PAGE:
Mortal Engines by Stanisław Lem


  I do not know whose will it was that I let him get a good head start, for until dawn instead of pursuing him I roamed the royal gardens. To a certain extent this served a purpose, because I lingered in those places where we had strolled, holding hands, between the hedges, therefore I was able to imbibe his smell precisely, to make sure I would not mistake it later for any other. True, I could have gone straight after him and run him down in his utter helplessness of confusion and despair, but I did not do this. I realize that my actions on that night may also be explained in an altogether different way, by my grief and the King’s pleasure, since I had lost a lover, acquiring only a prey, and for the monarch the sudden and swift demise of the man he hated might have seemed insufficient. Perhaps Arrhodes did not rush home, but went instead to one of his friends, and there, in a feverish monologue, he answering his own questions (the presence of another person needed only to reassure and sober him), arrived at the whole truth by himself. At any rate my behavior in the gardens in no way suggested the pain of separation. I know how unwelcome that will sound to sentimental souls, but having no hands to wring, no tears to shed, no knees on which I might fall, nor lips to press to the flowers gathered the day before, I did not surrender myself to prostration. What occupied me now was the extraordinary subtlety of distinction which I possessed, for while running up and down the paths not once did I take a waft of even the most deceptively similar trace for that which was my present destiny and the goad of my tireless efforts. I could feel how in my cold left lung each molecule of air threaded its way through the windings of countless scanning cells and how each suspicious particle was passed to my right lung, hot, where my faceted internal eye examined it with care, to verify its exact meaning or discard it as the wrong scent, and this took place more rapidly than the vibration of wings on the smallest insect, more rapidly than you can comprehend. At daybreak I left the royal gardens. The house of Arrhodes stood empty, stood open, not bothering then even to ascertain if he had taken with him any weapon, I found the fresh trail and went with it, no longer delaying. I did not believe I would be searching long. However the days became weeks, the weeks months, and still I tracked him.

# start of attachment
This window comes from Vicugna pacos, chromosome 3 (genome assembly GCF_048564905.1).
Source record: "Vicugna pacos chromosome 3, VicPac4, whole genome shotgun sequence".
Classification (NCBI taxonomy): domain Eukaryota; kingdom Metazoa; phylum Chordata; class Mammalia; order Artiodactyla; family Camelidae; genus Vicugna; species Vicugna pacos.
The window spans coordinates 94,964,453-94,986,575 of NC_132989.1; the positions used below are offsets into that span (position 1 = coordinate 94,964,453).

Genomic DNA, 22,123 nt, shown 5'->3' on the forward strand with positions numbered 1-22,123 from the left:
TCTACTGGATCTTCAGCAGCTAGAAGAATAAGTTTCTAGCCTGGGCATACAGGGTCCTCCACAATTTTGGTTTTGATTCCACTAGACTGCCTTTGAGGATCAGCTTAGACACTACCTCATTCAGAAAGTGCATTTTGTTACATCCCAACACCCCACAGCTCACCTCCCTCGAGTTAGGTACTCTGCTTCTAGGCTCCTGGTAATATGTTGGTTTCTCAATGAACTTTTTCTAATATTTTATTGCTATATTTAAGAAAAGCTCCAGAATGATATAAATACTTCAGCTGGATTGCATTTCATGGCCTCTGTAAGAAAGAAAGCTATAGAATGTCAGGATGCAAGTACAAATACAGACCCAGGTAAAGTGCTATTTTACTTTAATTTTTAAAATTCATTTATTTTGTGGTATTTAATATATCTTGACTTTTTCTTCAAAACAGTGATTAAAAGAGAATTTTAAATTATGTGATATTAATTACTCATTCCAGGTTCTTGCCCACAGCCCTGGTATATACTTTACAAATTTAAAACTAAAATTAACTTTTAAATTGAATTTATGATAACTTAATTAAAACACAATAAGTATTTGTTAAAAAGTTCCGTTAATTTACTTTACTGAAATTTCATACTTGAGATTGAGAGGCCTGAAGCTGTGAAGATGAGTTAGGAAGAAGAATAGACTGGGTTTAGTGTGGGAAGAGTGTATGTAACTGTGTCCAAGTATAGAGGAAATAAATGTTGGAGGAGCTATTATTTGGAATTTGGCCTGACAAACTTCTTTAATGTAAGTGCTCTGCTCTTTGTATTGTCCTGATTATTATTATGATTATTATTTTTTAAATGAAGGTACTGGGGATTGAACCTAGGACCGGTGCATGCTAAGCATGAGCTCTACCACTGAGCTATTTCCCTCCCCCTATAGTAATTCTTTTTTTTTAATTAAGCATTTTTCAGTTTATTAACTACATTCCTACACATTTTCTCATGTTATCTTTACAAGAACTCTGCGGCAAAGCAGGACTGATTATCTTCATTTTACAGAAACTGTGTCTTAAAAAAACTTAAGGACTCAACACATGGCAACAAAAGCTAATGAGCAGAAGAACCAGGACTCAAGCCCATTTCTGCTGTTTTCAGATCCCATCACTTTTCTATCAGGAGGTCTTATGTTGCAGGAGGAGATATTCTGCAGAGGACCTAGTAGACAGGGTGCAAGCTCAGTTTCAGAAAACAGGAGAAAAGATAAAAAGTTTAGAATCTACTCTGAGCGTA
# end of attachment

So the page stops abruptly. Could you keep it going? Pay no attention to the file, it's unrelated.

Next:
To me this seemed no more abominable than the conduct of any other being that has written into it its own fate. I ran through rains and scorching suns, fields, ravines and thickets, dry reeds slid along my trunk, and the water of the puddles or flood plains that I cut across sprayed me and trickled in large drops down my oval back and down my head, in that place imitating tears, which had however no significance. I noticed, in my unceasing rush, how everyone who saw me from a distance turned away and clung to a wall, a tree, a fence or, if he had no such refuge, kneeled and covered his face with his hands, or fell face-down and lay there for as long as it took me to leave him far behind. I did not require sleep, thus in the night too I ran through villages, settlements, small towns, through marketplaces full of earthen pots and fruits drying on strings, where whole crowds scattered before me, and children went fleeing into side streets with screams and shouts, to which I paid no attention, but sped on my trail. His odor filled me completely, like a promise. By now I had forgotten the appearance of this man, and my mind, as if lacking the endurance of the body, particularly during the night runs, drew into itself till I did not know whom I was tracking, nor even if I was tracking anyone, I knew only that my will was to rush on, in order that the spoor of airborne motes singled out for me from the welling diversity of the world persist and intensify; for should it weaken, that would mean I was not heading in the right direction. I questioned no one, and too no one dared accost me, somehow I felt that the distance separating me from those who huddled by walls at my approach or fell to the earth, covering the backs of their heads with their arms, was filled with tension and I understood it as a dreadful homage rendered me, because I was on the King’s hunt, which gave me inexhaustible strength. Only now and then a child, still quite small, whom the adults had not had time to snatch up and clasp to their breasts at my silent, sudden appearance in full career, would start to cry, but I took no heed of that, because as I ran I had to maintain an intense, unbroken concentration, directed both outwards, at the world of sand and bricks, the green world, covered above with azure blues, and inwards into my internal world, where from the efficient play of both my lungs there came molecular music, very lovely, since so magnificently unerring. I crossed rivers and the coves of coastal bays, rapids, the slimy basins of draining lakes, and every manner of beast avoided me, withdrew in flight or frantically began to burrow into the parched soil, surely a futile effort were I to stalk it, for no one was so lightning-agile as I, but I ignored those shaggy creatures scrambling on all fours, slant-eared, with their husky whinnying, squeals and wailing, they did not concern me, I had another purpose.